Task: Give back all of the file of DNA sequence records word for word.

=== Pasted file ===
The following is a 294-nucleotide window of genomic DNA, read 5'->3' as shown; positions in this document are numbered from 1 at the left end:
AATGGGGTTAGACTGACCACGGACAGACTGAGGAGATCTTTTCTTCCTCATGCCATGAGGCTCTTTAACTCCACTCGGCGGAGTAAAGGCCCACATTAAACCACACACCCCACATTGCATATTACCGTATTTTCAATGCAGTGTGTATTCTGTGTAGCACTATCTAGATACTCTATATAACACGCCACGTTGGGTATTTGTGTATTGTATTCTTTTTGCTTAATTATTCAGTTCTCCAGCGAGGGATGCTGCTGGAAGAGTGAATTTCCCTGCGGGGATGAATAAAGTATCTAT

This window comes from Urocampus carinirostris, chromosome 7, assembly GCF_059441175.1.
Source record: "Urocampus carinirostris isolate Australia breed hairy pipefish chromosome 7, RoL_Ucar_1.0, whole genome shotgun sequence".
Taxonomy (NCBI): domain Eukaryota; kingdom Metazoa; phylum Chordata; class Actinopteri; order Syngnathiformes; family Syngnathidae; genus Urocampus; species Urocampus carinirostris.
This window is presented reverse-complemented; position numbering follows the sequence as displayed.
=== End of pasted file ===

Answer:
The following is a 294-nucleotide window of genomic DNA, read 5'->3' as shown; positions in this document are numbered from 1 at the left end:
AATGGGGTTAGACTGACCACGGACAGACTGAGGAGATCTTTTCTTCCTCATGCCATGAGGCTCTTTAACTCCACTCGGCGGAGTAAAGGCCCACATTAAACCACACACCCCACATTGCATATTACCGTATTTTCAATGCAGTGTGTATTCTGTGTAGCACTATCTAGATACTCTATATAACACGCCACGTTGGGTATTTGTGTATTGTATTCTTTTTGCTTAATTATTCAGTTCTCCAGCGAGGGATGCTGCTGGAAGAGTGAATTTCCCTGCGGGGATGAATAAAGTATCTAT

This window comes from Urocampus carinirostris, chromosome 7, assembly GCF_059441175.1.
Source record: "Urocampus carinirostris isolate Australia breed hairy pipefish chromosome 7, RoL_Ucar_1.0, whole genome shotgun sequence".
Taxonomy (NCBI): domain Eukaryota; kingdom Metazoa; phylum Chordata; class Actinopteri; order Syngnathiformes; family Syngnathidae; genus Urocampus; species Urocampus carinirostris.
This window is presented reverse-complemented; position numbering follows the sequence as displayed.